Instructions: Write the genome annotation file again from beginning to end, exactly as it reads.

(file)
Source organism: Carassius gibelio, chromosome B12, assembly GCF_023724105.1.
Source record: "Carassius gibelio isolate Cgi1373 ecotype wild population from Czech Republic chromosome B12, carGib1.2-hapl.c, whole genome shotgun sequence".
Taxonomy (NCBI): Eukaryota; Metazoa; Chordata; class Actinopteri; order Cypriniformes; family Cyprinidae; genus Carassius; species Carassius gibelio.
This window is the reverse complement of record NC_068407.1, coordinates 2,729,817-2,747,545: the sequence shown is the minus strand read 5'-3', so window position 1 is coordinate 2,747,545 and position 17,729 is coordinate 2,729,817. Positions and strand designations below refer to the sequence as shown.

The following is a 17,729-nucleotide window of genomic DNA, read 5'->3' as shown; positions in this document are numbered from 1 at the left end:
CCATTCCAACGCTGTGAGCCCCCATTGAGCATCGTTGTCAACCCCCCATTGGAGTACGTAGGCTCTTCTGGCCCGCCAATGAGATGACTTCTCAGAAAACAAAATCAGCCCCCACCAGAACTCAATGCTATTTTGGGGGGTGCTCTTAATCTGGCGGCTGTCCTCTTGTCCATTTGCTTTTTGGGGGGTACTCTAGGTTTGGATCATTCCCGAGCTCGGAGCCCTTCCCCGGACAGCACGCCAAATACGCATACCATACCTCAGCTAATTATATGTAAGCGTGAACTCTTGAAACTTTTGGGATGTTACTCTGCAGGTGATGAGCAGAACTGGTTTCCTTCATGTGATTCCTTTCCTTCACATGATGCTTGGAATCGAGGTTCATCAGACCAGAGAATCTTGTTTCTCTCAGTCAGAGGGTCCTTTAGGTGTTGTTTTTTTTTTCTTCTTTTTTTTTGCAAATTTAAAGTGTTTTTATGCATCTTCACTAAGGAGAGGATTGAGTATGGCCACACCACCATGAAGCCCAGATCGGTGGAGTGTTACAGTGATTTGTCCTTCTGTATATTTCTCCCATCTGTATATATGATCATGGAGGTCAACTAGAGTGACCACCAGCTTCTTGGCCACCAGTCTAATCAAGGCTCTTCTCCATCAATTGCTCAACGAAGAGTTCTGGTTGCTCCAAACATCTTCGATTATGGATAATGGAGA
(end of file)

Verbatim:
Source organism: Carassius gibelio, chromosome B12, assembly GCF_023724105.1.
Source record: "Carassius gibelio isolate Cgi1373 ecotype wild population from Czech Republic chromosome B12, carGib1.2-hapl.c, whole genome shotgun sequence".
Taxonomy (NCBI): Eukaryota; Metazoa; Chordata; class Actinopteri; order Cypriniformes; family Cyprinidae; genus Carassius; species Carassius gibelio.
This window is the reverse complement of record NC_068407.1, coordinates 2,729,817-2,747,545: the sequence shown is the minus strand read 5'-3', so window position 1 is coordinate 2,747,545 and position 17,729 is coordinate 2,729,817. Positions and strand designations below refer to the sequence as shown.

The following is a 17,729-nucleotide window of genomic DNA, read 5'->3' as shown; positions in this document are numbered from 1 at the left end:
CCATTCCAACGCTGTGAGCCCCCATTGAGCATCGTTGTCAACCCCCCATTGGAGTACGTAGGCTCTTCTGGCCCGCCAATGAGATGACTTCTCAGAAAACAAAATCAGCCCCCACCAGAACTCAATGCTATTTTGGGGGGTGCTCTTAATCTGGCGGCTGTCCTCTTGTCCATTTGCTTTTTGGGGGGTACTCTAGGTTTGGATCATTCCCGAGCTCGGAGCCCTTCCCCGGACAGCACGCCAAATACGCATACCATACCTCAGCTAATTATATGTAAGCGTGAACTCTTGAAACTTTTGGGATGTTACTCTGCAGGTGATGAGCAGAACTGGTTTCCTTCATGTGATTCCTTTCCTTCACATGATGCTTGGAATCGAGGTTCATCAGACCAGAGAATCTTGTTTCTCTCAGTCAGAGGGTCCTTTAGGTGTTGTTTTTTTTTTCTTCTTTTTTTTTGCAAATTTAAAGTGTTTTTATGCATCTTCACTAAGGAGAGGATTGAGTATGGCCACACCACCATGAAGCCCAGATCGGTGGAGTGTTACAGTGATTTGTCCTTCTGTATATTTCTCCCATCTGTATATATGATCATGGAGGTCAACTAGAGTGACCACCAGCTTCTTGGCCACCAGTCTAATCAAGGCTCTTCTCCATCAATTGCTCAACGAAGAGTTCTGGTTGCTCCAAACATCTTCGATTATGGATAATGGAGA